He who surrenders himself internally to God is free; but he who without sacrificing his self only sacrifices treasures for the sake of gratifying his desire for personal freedom gains nothing, for he is still bound by that personal desire and acts under the impulse of the delusion of self. That which enables man freely to surrender all his desires and possessions is the realization of the power and bliss of freedom itself, void of selfishness. Freedom is not merely a state, but a power; otherwise it could not be experienced and known. A quality or condition becomes an experienced power in us when it is alive in our own consciousness. A king insensible to his imperial dignity would be a poor ruler. A man who never experienced his own dignity as a human being is only an animal in human shape. To be conscious of the state in which we exist endows us with the power to fulfill its functions and develop its qualities. Freedom is not bound to any locality; the spirit of man in freedom is everywhere, and has the power to act in any place where it chooses to manifest its individual consciousness. Keeping in mind the fact that substantial forms (not only material, but also spiritual forms) are created by the spirit of man, there is nothing astonishing in the circumstance that a self-conscious spirit may produce thought-images and apparitions representing his own character in places where the conditions for such manifestations are present. The thoughts of people continually act mutually upon each other, and at great distances, even across the ocean. Many are not aware from whence their thoughts, ideas, and inspirations come. Thoughts are free to wander to whatever place they may be attracted; but the will is not free unless it have mastery over the thoughts. The enlightened will must be the lord and the desires the servants; if the master obeys his servants they will make him an object of sport.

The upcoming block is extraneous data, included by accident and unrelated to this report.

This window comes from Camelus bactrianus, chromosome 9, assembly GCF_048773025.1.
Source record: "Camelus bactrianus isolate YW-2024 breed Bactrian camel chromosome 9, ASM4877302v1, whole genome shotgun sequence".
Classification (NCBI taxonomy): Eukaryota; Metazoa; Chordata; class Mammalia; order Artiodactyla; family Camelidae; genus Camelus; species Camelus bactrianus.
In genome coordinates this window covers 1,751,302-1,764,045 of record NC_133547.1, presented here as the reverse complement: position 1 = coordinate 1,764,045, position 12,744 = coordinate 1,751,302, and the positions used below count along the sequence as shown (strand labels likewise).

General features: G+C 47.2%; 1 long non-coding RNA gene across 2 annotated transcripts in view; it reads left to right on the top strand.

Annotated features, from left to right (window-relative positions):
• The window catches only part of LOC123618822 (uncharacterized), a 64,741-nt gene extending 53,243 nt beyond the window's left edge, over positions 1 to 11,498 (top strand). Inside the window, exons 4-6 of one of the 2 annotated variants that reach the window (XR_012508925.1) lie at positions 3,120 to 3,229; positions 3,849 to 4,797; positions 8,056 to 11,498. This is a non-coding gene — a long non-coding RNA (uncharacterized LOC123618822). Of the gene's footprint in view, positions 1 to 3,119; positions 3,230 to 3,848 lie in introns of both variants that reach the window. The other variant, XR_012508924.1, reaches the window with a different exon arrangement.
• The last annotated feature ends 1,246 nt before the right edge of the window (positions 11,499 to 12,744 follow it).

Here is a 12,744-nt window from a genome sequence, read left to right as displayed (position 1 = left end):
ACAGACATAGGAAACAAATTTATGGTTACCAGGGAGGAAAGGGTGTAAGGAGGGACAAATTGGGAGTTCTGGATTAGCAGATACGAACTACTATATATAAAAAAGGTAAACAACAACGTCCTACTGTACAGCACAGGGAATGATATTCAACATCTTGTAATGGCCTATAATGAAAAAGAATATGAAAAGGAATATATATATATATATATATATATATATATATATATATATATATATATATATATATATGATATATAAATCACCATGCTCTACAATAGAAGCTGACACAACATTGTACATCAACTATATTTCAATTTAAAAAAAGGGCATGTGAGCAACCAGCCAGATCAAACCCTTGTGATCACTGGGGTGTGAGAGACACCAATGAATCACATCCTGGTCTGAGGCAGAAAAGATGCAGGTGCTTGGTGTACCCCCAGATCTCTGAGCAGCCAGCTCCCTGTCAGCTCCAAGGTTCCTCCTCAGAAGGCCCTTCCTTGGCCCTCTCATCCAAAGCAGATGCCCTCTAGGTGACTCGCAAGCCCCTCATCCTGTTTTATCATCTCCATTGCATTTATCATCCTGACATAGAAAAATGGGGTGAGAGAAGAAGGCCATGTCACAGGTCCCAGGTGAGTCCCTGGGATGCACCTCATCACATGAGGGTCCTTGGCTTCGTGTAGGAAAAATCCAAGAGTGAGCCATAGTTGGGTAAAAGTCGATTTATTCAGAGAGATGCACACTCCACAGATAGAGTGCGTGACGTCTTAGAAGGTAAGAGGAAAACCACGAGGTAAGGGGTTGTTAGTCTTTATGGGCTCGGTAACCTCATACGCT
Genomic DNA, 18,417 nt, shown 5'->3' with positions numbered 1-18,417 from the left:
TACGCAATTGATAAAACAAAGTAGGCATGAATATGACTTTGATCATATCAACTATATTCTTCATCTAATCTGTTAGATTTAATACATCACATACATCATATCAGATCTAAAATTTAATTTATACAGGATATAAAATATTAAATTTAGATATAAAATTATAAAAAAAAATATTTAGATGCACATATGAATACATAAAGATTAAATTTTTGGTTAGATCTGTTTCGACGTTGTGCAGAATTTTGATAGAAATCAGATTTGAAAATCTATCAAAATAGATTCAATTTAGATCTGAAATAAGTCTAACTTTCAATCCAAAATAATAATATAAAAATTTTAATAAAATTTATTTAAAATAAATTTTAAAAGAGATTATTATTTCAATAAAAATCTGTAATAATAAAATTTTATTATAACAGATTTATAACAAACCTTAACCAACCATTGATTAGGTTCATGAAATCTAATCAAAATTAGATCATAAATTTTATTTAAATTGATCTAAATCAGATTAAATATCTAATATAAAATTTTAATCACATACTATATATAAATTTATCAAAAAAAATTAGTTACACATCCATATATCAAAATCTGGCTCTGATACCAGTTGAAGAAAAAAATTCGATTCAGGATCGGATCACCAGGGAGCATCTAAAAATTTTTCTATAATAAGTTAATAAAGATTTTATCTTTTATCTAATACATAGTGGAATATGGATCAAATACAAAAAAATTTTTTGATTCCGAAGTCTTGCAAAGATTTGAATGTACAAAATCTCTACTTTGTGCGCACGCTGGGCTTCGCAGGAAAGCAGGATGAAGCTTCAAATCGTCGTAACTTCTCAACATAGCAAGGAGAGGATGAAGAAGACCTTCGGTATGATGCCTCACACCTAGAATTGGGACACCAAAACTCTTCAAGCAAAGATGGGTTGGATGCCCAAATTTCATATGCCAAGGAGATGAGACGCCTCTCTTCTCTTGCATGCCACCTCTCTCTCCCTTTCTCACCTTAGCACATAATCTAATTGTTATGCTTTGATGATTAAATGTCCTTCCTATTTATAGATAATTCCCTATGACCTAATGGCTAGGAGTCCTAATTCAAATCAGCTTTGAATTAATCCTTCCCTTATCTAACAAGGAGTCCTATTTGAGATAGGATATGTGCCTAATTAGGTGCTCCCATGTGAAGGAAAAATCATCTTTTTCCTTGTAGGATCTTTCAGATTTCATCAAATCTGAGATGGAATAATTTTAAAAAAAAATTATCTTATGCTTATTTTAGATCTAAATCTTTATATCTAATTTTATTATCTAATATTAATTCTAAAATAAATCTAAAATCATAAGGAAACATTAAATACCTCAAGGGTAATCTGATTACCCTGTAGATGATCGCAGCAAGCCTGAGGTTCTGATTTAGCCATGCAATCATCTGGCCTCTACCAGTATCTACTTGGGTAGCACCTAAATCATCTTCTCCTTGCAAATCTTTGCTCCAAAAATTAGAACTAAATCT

To arise in freedom is to arise in power. This is not accomplished by weakness, nor by a flight of fancy, nor by means of pious dreams or assumed indifference, nor by ignorance of contempt, nor by asceticism, vegetarianism, assuming certain postures, or holding one’s breath; it is accomplished only in the power of that spirit which lifts us out of the sphere of self—and this power is our own when it becomes manifested in us. While we remain in that power, it is active within us. It forms the nutriment by which the soul grows, the mind firm, and the body healthy and beautiful. Without that power all our philosophy will be only theoretical and imaginary, and our life only a vapor and dream. The present age, while excelling in intellect, is sadly deficient in that power.